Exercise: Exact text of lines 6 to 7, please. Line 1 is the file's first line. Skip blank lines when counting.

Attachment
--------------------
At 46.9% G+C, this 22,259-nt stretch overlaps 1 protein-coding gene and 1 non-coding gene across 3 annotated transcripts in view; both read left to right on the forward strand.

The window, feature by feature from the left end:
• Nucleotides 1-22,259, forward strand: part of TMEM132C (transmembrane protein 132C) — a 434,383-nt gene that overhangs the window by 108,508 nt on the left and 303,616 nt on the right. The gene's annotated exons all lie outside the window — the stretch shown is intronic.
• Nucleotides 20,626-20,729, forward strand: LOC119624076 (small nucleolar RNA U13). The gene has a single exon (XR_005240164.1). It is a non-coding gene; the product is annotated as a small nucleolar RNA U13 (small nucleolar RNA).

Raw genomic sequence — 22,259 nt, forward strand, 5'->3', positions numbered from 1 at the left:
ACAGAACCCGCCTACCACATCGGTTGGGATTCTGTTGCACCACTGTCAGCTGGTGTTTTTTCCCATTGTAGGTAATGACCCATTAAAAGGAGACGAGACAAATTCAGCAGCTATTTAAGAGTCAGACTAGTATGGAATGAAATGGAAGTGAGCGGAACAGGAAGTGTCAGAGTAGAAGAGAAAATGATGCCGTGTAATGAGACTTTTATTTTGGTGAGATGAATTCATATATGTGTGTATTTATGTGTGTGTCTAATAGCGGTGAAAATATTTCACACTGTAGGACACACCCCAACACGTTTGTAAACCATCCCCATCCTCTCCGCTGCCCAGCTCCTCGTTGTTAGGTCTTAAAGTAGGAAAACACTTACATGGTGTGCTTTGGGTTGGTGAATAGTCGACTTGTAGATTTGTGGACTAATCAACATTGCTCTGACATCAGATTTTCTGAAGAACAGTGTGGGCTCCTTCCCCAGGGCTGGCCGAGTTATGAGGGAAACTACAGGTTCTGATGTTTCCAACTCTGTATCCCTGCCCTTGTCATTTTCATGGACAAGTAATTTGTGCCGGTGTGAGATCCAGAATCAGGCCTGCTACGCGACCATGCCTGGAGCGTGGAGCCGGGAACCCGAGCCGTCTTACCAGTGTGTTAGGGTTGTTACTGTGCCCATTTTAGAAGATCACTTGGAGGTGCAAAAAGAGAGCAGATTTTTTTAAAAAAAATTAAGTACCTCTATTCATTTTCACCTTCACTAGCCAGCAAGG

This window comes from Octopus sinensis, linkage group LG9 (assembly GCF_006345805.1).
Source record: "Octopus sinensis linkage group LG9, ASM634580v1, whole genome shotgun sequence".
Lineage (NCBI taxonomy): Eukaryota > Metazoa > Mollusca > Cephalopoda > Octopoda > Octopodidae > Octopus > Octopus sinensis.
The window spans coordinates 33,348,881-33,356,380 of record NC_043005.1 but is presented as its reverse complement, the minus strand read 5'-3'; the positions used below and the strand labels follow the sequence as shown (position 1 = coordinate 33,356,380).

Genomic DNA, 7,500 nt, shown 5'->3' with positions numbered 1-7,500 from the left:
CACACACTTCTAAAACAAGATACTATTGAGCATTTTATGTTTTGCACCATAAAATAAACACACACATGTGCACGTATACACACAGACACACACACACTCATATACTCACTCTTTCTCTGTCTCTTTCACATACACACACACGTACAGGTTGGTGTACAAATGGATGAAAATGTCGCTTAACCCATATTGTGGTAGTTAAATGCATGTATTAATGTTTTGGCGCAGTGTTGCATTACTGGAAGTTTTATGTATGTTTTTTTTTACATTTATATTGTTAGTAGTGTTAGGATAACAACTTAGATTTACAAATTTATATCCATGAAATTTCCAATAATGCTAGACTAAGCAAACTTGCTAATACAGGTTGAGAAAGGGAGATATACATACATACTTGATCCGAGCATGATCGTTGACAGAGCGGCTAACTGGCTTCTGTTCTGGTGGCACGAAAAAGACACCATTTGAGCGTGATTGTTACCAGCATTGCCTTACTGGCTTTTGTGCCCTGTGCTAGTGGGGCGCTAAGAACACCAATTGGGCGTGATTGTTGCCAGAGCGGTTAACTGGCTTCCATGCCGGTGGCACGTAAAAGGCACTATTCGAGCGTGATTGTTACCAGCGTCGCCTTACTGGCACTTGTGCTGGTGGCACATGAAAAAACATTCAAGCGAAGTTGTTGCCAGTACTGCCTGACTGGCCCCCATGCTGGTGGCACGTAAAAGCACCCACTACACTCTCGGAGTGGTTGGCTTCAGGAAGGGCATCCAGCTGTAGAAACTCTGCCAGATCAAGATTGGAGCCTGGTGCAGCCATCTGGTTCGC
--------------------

ACAGAACCCGCCTACCACATCGGTTGGGATTCTGTTGCACCACTGTCAGCTGGTGTTTTTTCCCATTGTAGGTAATGACCCATTAAAAGGAGACGAGACAAATTCAGCAGCTATTTAAGAGTCAGACTAGTATGGAATGAAATGGAAGTGAGCGGAACAGGAAGTGTCAGAGTAGAAGAGAAAATGATGCCGTGTAATGAGACTTTTATTTTGGTGAGATGAATTCATATATGTGTGTATTTATGTGTGTGTCTAATAGCGGTGAAAATATTTCACACTGTAGGACACACCCCAACACGTTTGTAAACCATCCCCATCCTCTCCGCTGCCCAGCTCCTCGTTGTTAGGTCTTAAAGTAGGAAAACACTTACATGGTGTGCTTTGGGTTGGTGAATAGTCGACTTGTAGATTTGTGGACTAATCAACATTGCTCTGACATCAGATTTTCTGAAGAACAGTGTGGGCTCCTTCCCCAGGGCTGGCCGAGTTATGAGGGAAACTACAGGTTCTGATGTTTCCAACTCTGTATCCCTGCCCTTGTCATTTTCATGGACAAGTAATTTGTGCCGGTGTGAGATCCAGAATCAGGCCTGCTACGCGACCATGCCTGGAGCGTGGAGCCGGGAACCCGAGCCGTCTTACCAGTGTGTTAGGGTTGTTACTGTGCCCATTTTAGAAGATCACTTGGAGGTGCAAAAAGAGAGCAGATTTTTTTAAAAAAAATTAAGTACCTCTATTCATTTTCACCTTCACTAGCCAGCAAGG

This window comes from Octopus sinensis, linkage group LG9 (assembly GCF_006345805.1).